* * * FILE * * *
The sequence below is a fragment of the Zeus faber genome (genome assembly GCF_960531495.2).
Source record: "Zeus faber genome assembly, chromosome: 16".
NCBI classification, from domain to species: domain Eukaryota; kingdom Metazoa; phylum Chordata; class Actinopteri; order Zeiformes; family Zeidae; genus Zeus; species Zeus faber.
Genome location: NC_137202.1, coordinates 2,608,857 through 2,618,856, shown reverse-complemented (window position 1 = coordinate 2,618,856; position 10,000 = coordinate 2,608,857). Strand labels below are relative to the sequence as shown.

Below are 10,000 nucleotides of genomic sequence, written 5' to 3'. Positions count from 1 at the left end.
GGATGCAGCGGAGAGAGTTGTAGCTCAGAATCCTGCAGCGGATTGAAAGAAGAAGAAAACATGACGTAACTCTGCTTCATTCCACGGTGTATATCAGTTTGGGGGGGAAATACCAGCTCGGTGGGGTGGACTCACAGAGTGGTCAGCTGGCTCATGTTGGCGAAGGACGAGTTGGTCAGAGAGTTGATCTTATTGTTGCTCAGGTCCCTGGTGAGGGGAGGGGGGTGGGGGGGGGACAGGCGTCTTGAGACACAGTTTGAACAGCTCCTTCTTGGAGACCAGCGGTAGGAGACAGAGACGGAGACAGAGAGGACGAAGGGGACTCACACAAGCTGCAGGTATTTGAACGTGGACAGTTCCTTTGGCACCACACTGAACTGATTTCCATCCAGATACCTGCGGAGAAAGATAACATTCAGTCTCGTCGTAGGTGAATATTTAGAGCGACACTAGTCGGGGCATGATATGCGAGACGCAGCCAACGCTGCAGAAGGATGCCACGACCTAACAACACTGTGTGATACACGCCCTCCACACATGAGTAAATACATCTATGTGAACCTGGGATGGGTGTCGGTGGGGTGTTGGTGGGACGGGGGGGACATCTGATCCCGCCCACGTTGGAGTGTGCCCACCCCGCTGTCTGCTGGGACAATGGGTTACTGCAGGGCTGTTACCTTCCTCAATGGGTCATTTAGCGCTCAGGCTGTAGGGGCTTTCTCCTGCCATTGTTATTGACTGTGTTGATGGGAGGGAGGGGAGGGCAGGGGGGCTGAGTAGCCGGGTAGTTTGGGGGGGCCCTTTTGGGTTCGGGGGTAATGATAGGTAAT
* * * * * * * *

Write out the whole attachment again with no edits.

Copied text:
The sequence below is a fragment of the Zeus faber genome (genome assembly GCF_960531495.2).
Source record: "Zeus faber genome assembly, chromosome: 16".
NCBI classification, from domain to species: domain Eukaryota; kingdom Metazoa; phylum Chordata; class Actinopteri; order Zeiformes; family Zeidae; genus Zeus; species Zeus faber.
Genome location: NC_137202.1, coordinates 2,608,857 through 2,618,856, shown reverse-complemented (window position 1 = coordinate 2,618,856; position 10,000 = coordinate 2,608,857). Strand labels below are relative to the sequence as shown.

Below are 10,000 nucleotides of genomic sequence, written 5' to 3'. Positions count from 1 at the left end.
GGATGCAGCGGAGAGAGTTGTAGCTCAGAATCCTGCAGCGGATTGAAAGAAGAAGAAAACATGACGTAACTCTGCTTCATTCCACGGTGTATATCAGTTTGGGGGGGAAATACCAGCTCGGTGGGGTGGACTCACAGAGTGGTCAGCTGGCTCATGTTGGCGAAGGACGAGTTGGTCAGAGAGTTGATCTTATTGTTGCTCAGGTCCCTGGTGAGGGGAGGGGGGTGGGGGGGGGACAGGCGTCTTGAGACACAGTTTGAACAGCTCCTTCTTGGAGACCAGCGGTAGGAGACAGAGACGGAGACAGAGAGGACGAAGGGGACTCACACAAGCTGCAGGTATTTGAACGTGGACAGTTCCTTTGGCACCACACTGAACTGATTTCCATCCAGATACCTGCGGAGAAAGATAACATTCAGTCTCGTCGTAGGTGAATATTTAGAGCGACACTAGTCGGGGCATGATATGCGAGACGCAGCCAACGCTGCAGAAGGATGCCACGACCTAACAACACTGTGTGATACACGCCCTCCACACATGAGTAAATACATCTATGTGAACCTGGGATGGGTGTCGGTGGGGTGTTGGTGGGACGGGGGGGACATCTGATCCCGCCCACGTTGGAGTGTGCCCACCCCGCTGTCTGCTGGGACAATGGGTTACTGCAGGGCTGTTACCTTCCTCAATGGGTCATTTAGCGCTCAGGCTGTAGGGGCTTTCTCCTGCCATTGTTATTGACTGTGTTGATGGGAGGGAGGGGAGGGCAGGGGGGCTGAGTAGCCGGGTAGTTTGGGGGGGCCCTTTTGGGTTCGGGGGTAATGATAGGTAAT